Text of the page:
Note that the entire state budget deficit this year amounts to about a pack of cigarettes, or a couple of lattes, per family per day. California is hurting economically, with high unemployment and a lot of pain. But it isn’t going broke, unless you deliberately confuse a society with its government of the moment. What’s happening to us is a combination of wilful ignorance with moral decline. The first element is distinctively Californian intellectual fecklessness and wishful thinking (until about a decade ago, it was common to use the word if in connection with the next earthquake, not unlike discussing what to do if the sun goes down this evening), abetted by elected officials more concerned with getting their next jobs and being liked than doing their current one. They passed out non-nutritive candy, policy meth, instead of leadership and we kept asking for more, but neither reality nor the financial markets are mocked indefinitely.
The second is larger and uglier, the new legitimation of “I’ll do my share, but not a penny more. Unless I can get away with a little less…” as a moral code.Â Previous generations of Californians invested enormous resources in a capital stock of roads, parks, schools, universities, museums, concert halls…and most important, very well-educated citizens, even against the grain of an extractive “dig it up, sell it, and move on” formative cultural history.Â The current generation was expected to keep it in repair and pass it on with interest, having benefited so greatly from using it, but they have decided that, nice as it was to use the education and the infrastructure the greatest generation left them for free, it will be even nicer to just stop maintaining it, let it go to weeds, spend the savings at Wal-Mart, and leave their children with an educational system Alabama would find familiar, unemployable and sitting in traffic. I suppose this is legal but it’s despicable behavior: intergenerational equity is real equity and even though posterity never did nothin’ for me, my forebears did a lot, the debt is real, and it can only be paid forward or reneged on [UPDATE: James Wimberley points out that welsh is an ethnic slur, as obvious now (blush) as it was opaque when I used it. With an interesting if apocryphal history.]Â The Kingston Trio had a corny song, Desert Pete [starts at about 0:48] that pretty well sums it up, and it keeps going through my mind these days.
13 thoughts on “Field notes from a failing state”
Your hypothetical microbiologist almost certainly pays their own salary from outside grants, and subsidizes the U. from overhead charges on those grants. And yet their pay has likely been cut as well.
You accuse the California population of immorality for not preserving what their fathers built, but the population of California that once paid the taxes to build Berkeley has mostly been driven out by third world immigrants.
Per this link here:
California public schools are only 28% non-hispanic whites. I'd imagine it was something like 80% in the Pat Brown era of great public works.
Prop 209 was supposed to give this group equal footing in UC admissions, but your friends running the UC system have with a great deal of creativity evading the intentions of this law, as evidenced by the persistence in differing admission rates by race when controlled by objective admissions factors.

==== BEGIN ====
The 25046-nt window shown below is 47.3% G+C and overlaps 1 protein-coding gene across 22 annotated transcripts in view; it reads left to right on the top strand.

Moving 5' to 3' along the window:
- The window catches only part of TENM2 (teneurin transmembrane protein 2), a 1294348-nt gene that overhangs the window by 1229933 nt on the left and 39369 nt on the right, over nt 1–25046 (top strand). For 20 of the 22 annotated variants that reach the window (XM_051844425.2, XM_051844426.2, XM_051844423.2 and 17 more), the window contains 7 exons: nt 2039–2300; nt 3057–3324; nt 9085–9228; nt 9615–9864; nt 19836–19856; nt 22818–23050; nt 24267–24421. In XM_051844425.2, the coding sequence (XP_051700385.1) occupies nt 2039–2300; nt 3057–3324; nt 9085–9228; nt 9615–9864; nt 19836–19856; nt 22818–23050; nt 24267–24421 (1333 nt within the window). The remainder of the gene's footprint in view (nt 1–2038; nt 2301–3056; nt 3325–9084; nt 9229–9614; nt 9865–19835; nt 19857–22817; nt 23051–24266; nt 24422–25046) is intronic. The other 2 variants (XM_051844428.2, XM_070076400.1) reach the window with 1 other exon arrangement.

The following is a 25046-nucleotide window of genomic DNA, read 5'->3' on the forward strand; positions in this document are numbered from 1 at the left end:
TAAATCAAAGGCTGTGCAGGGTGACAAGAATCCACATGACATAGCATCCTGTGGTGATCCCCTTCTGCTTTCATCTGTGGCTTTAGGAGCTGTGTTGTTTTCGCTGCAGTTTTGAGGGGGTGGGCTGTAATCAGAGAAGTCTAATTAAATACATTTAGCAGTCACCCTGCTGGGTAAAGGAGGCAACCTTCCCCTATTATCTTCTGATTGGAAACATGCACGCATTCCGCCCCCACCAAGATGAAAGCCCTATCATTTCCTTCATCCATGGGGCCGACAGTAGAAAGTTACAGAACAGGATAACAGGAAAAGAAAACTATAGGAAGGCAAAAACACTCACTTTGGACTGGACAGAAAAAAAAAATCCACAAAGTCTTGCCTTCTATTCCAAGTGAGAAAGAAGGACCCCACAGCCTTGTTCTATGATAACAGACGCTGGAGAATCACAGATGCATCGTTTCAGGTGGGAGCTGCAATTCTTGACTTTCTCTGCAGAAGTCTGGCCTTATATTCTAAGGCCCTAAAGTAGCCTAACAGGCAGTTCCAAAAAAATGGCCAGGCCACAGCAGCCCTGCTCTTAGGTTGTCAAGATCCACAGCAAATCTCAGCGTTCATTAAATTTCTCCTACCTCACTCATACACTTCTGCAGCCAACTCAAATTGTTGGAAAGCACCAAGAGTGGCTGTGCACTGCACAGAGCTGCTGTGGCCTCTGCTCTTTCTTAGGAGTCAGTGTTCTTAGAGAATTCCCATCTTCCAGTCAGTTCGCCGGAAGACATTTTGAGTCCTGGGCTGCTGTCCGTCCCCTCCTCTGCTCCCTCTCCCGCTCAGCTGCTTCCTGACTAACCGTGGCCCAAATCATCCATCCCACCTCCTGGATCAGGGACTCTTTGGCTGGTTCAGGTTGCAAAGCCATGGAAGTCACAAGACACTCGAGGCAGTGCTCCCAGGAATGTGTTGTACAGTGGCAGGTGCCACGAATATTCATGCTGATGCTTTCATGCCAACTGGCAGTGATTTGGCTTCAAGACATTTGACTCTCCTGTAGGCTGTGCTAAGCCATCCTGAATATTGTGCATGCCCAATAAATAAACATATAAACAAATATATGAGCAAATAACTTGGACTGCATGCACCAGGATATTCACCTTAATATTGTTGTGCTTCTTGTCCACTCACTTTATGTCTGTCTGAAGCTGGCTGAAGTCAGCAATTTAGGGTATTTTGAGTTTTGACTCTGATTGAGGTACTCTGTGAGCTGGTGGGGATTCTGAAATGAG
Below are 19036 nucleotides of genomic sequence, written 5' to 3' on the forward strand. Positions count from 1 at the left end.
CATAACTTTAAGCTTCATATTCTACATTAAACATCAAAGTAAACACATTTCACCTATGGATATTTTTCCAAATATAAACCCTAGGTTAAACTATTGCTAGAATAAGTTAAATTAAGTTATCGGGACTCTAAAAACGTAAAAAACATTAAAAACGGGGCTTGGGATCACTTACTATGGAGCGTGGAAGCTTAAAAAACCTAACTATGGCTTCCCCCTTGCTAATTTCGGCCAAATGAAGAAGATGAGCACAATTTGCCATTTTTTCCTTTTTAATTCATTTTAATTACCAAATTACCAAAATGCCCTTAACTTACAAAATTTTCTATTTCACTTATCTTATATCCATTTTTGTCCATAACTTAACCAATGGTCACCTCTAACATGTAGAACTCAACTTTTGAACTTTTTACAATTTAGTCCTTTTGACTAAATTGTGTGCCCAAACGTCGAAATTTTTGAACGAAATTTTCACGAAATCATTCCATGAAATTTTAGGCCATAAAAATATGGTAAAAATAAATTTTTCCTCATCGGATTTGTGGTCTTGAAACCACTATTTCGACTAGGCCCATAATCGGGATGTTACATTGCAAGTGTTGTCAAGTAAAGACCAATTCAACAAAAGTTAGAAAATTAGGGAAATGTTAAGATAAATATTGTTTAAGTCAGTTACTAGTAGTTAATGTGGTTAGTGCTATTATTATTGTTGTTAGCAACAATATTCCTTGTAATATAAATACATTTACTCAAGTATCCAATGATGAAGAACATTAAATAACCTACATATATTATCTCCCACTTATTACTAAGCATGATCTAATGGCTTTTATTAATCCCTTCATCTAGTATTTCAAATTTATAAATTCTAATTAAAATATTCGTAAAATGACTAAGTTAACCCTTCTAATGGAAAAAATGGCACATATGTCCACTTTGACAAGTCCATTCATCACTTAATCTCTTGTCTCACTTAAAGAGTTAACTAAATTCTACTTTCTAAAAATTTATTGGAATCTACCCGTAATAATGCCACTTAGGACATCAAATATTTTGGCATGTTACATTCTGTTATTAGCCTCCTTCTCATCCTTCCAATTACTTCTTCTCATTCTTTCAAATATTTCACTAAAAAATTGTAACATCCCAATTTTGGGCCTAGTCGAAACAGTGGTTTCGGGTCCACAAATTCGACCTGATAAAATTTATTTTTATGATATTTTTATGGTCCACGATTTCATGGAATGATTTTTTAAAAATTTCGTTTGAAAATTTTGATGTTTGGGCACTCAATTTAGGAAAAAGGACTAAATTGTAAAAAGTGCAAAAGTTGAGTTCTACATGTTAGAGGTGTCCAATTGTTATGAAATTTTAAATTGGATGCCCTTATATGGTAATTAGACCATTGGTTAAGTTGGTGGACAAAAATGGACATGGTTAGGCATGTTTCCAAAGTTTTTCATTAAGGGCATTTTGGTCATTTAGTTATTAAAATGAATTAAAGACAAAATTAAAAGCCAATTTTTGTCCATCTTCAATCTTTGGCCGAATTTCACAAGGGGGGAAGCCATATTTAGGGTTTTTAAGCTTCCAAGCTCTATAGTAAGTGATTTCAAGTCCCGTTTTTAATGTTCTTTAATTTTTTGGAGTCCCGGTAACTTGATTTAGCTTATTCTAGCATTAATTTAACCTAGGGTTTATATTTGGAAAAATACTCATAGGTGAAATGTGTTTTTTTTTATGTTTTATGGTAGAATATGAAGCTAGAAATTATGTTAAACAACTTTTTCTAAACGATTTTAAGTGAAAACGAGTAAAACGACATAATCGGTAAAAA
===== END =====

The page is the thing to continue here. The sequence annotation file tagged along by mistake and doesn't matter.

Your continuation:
Yet the rump of the states rapidly shrinking white population, which no longer feels too much invested in the state, will continue to be able to veto most to all new taxes for the foreseeable future.
You can have a population willing to fund a big and munificent government, or you can have a large third-world immigrant population. But you can't have both, especially not for long. The libertarians at the WSJ have long realized this. Even having your paycheck suddenly cut 10% doesn't appear to be enough to show you. Instead you blame the state's "greedy" taxpayers who are already paying a state income tax of 9.4%, the highest in the USA.
"but neither reality nor the financial markets are mocked indefinitely."
Well actually the state is still able to borrow at very low interest rates. Bondholders know we'll get bailed out by the feds if the state ever actually runs short of cash. The state's debt to gross product also isn't that bad.
I think the issue is we're just about out of the accounting gimmicks that allow running of budget deficits, requiring either tax increases or budget cuts.
A very good and very sad post. I'm glad I live in NJ, though we've got our own problems.
The comments on teaching are particularly worthwhile. Let me make two brief points: a) University-wide centers of teaching improvement have wonderful people and great ideas, but for various institutional reasons sometimes don't influence teaching improvement much. A huge challenge is to integrate their work with that of actual departments, since the department culture, including the reward structure, often provides more stimulus to pedagogical improvement than the remote teaching center that is (too often) unknown to faculty. b) How empirical is it to say "we know" that teaching evaluations don't correlate with learning? A lot depends on what we look for in the evaluations. Stephen Feldman (Sociology, SUNY – Stony Brook) has done some very interesting work on the elements in evaluations that do correlate with learning. Often these are ones that neither faculty nor students want to respect (student perception that a class is well-organized, for instance). Worth a look.
"Bondholders know we’ll get bailed out by the feds if the state ever actually runs short of cash."
Bondholders may think that, only time will tell if they "know" it, in the sense of true belief. Add "justified", and I'd say "knowing" it is already off the table, given a federal government that's running up against the limits of it's own borrowing power already.